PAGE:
MILLIONS of people across Europe are either suffering or enjoying soaring temperatures in the summer of 2017, with sizzling barbeques, good food, and fine wine.
But as both global and regional records are broken, the wine growers supplying these summer feasts are feeling many negative effects of climate change on their trade.
This is not a problem for the future: climate change is already impacting vineyards all over the world, including regions producing household names such as Bordeaux, Alsace and Chianti.
Increased heat and CO2 levels can affect the flavour and ripening times of the fruit. Higher temperatures also cause pests and pathogens to thrive. At the local level, unpredictable weather can bring damaging downpours and hailstorms can decimate yields in hours.
France warmed by about 1.5ºC during the last century, and global wine production fell by 3.2 per cent in 2016, particularly in the southern hemisphere where Brazil suffered an eye-watering 55 per cent drop.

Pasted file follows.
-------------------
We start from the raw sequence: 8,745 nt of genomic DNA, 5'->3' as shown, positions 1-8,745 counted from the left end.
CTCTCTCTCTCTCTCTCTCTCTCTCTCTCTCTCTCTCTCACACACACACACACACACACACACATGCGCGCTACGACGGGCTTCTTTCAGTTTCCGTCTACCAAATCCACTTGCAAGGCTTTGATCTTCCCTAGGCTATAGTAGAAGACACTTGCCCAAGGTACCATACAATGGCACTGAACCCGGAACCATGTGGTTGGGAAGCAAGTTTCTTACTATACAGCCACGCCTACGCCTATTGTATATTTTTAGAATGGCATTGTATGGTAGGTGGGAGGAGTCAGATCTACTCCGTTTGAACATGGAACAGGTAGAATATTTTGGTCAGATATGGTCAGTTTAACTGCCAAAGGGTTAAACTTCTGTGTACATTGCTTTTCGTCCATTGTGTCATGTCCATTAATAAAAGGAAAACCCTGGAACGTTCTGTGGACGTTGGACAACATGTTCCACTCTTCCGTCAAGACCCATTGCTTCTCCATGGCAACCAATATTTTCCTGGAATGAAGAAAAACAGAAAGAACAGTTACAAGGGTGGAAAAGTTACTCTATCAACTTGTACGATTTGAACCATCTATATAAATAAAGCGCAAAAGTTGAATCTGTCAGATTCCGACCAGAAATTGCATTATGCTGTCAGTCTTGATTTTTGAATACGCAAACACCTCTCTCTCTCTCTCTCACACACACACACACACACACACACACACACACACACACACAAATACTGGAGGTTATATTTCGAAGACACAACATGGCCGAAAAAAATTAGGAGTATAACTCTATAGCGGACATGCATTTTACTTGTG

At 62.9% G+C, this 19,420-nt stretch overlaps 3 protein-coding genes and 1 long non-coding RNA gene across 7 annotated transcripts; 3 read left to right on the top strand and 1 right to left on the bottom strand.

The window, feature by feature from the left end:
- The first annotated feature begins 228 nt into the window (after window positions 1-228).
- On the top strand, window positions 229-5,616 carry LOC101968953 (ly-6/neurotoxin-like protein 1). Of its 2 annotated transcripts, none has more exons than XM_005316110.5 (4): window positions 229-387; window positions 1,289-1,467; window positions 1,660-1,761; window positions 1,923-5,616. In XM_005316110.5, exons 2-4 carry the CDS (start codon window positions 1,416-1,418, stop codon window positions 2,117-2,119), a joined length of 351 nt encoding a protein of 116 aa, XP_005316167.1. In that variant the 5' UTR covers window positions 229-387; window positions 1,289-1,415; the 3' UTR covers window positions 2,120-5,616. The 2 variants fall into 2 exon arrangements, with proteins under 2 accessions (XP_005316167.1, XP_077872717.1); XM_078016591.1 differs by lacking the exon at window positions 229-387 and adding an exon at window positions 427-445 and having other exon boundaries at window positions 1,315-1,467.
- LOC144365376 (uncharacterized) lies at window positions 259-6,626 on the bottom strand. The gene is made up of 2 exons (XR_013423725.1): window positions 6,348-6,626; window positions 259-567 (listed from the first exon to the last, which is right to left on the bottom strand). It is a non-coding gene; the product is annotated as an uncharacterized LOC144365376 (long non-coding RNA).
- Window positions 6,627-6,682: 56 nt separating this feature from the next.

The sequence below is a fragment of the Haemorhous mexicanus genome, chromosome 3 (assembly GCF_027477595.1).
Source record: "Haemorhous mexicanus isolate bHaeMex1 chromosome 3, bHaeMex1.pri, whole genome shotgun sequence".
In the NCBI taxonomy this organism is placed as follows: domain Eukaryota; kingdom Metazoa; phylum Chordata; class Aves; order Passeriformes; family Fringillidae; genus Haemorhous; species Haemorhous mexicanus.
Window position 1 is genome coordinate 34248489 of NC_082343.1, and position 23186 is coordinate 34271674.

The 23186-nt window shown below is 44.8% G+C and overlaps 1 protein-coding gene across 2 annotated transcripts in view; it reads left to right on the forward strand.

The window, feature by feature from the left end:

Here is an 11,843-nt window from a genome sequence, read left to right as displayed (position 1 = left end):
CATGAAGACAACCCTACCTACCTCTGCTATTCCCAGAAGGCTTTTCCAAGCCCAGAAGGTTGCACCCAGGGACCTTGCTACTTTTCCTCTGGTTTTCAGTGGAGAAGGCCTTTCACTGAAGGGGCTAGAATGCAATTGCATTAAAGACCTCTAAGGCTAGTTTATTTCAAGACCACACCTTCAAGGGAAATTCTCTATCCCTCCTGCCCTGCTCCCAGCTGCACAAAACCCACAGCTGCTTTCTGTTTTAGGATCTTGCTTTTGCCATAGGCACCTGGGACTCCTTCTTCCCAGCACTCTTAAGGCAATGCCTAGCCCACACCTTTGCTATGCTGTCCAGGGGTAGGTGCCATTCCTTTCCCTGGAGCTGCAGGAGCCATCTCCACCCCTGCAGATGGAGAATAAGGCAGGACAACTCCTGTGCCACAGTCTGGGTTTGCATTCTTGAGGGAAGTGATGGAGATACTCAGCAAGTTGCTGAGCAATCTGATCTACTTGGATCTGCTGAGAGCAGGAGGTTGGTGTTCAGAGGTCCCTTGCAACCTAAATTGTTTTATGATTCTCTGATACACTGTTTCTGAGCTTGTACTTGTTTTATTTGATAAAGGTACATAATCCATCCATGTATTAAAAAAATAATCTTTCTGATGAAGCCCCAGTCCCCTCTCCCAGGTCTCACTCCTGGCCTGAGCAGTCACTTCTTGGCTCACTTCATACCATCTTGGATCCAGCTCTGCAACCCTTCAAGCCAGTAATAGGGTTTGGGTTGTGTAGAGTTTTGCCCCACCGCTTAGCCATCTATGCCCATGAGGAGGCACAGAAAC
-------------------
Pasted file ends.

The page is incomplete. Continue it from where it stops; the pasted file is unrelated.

Scientists and industry are under pressure to respond and have been busy with projects that combine academic expertise and more practical industry know-how.
Researchers undertook more than 2,000 genetic tests for diseases such as powdery and downy mildew as well as black rot, finding many new sources of pest and stress resistance that plant breeders can incorporate into new varieties.
Larger vineyards already use sophisticated mathematical models to help them make decisions, like harvesting earlier if the temperature is consistently higher than expected because the grapes ripen in the sun more quickly. This was an opportunity for the team to integrate new project results into the models, or Decision Support Systems (DSS) as they are known.
With some areas predicted to warm and others to cool, climate change will create both winners and losers in the wine industry as current growing regions shift and new areas like southern England open up for wine cultivation. It is a world of problems, but also opportunities.